The Vatican intensified its inquisition against reformist elements in the church on March 21, 1985, when the Congregation for the Doctrine of the Faith—headed by Josef Cardinal Ratzinger—issuing a condemnation of the Brazilian Franciscan priest, Leondardo Boff.

The criticism from the Vatican was couched as a defense of church hierarchy, but it was part of a broader crackdown on the "liberation theology" movement comprised of reformist elements in the Latin American diocese. The persecution was inextricably bound up with the Vatican's defense of dictatorial regimes in Latin America. Liberation theology, with its emphasis on alleviating poverty, "sounds terribly like Marxism," according to an American prelate associated with Ratzinger.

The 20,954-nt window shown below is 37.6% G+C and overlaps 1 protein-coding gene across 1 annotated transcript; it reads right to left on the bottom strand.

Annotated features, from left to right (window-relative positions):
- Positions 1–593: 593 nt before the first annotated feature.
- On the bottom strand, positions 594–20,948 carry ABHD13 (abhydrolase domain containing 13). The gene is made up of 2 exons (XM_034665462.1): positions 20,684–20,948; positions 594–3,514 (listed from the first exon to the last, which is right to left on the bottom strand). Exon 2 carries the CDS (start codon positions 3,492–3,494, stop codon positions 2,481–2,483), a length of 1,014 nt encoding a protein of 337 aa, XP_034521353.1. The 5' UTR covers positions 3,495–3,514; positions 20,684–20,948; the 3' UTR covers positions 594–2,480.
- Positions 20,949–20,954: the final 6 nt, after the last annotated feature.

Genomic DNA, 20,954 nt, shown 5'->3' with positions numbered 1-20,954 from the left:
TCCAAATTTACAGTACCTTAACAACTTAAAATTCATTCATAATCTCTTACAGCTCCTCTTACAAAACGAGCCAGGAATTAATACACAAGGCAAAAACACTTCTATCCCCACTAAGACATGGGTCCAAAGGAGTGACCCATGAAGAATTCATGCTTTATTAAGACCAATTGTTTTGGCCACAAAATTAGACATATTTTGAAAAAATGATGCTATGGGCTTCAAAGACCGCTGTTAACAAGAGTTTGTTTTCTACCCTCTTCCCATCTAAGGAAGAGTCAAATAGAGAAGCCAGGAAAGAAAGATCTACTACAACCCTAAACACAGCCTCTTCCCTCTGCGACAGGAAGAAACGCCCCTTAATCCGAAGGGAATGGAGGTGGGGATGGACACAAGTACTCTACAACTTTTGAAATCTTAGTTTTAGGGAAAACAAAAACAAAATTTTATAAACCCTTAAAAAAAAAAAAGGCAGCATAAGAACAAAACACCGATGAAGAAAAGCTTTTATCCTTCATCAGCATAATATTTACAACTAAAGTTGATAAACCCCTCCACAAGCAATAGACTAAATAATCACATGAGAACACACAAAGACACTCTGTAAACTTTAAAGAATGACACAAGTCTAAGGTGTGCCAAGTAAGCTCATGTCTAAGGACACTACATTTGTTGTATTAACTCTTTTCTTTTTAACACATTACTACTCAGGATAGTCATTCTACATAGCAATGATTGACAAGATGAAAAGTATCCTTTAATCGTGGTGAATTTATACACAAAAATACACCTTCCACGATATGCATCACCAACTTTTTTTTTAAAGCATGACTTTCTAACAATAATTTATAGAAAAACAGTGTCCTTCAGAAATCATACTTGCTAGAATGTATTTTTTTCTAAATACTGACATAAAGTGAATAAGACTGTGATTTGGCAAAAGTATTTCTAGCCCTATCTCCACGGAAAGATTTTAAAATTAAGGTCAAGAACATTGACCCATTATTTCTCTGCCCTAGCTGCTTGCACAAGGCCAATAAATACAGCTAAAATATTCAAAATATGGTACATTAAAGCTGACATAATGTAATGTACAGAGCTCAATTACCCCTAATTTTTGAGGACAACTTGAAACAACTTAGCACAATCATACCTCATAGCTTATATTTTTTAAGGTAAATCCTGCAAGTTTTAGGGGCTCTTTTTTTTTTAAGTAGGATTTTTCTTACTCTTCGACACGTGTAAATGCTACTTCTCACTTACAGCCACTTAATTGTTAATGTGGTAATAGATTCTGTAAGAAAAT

In reality, liberation theology appropriated certain Marxist concepts, such as the class struggle, in order to head off working class revolution, which its adherents—including Fr. Jean-Bertrand Aristide in Haiti—explicitly rejected. The Vatican's attack on the liberation theologians signaled the church's determination, under Pope John Paul II, to stamp out any association with popular social movements.

Ratzinger's office, the Congregation for the Doctrine of the Faith, was the direct descendant of the Inquisition, established in 1542, which was ordered "to maintain and defend the integrity of the faith and to examine and proscribe errors and false doctrines." Among its many victims were the scientists Giordano Bruno, burned at the stake in 1600, and Galileo Galilei, imprisoned in 1633.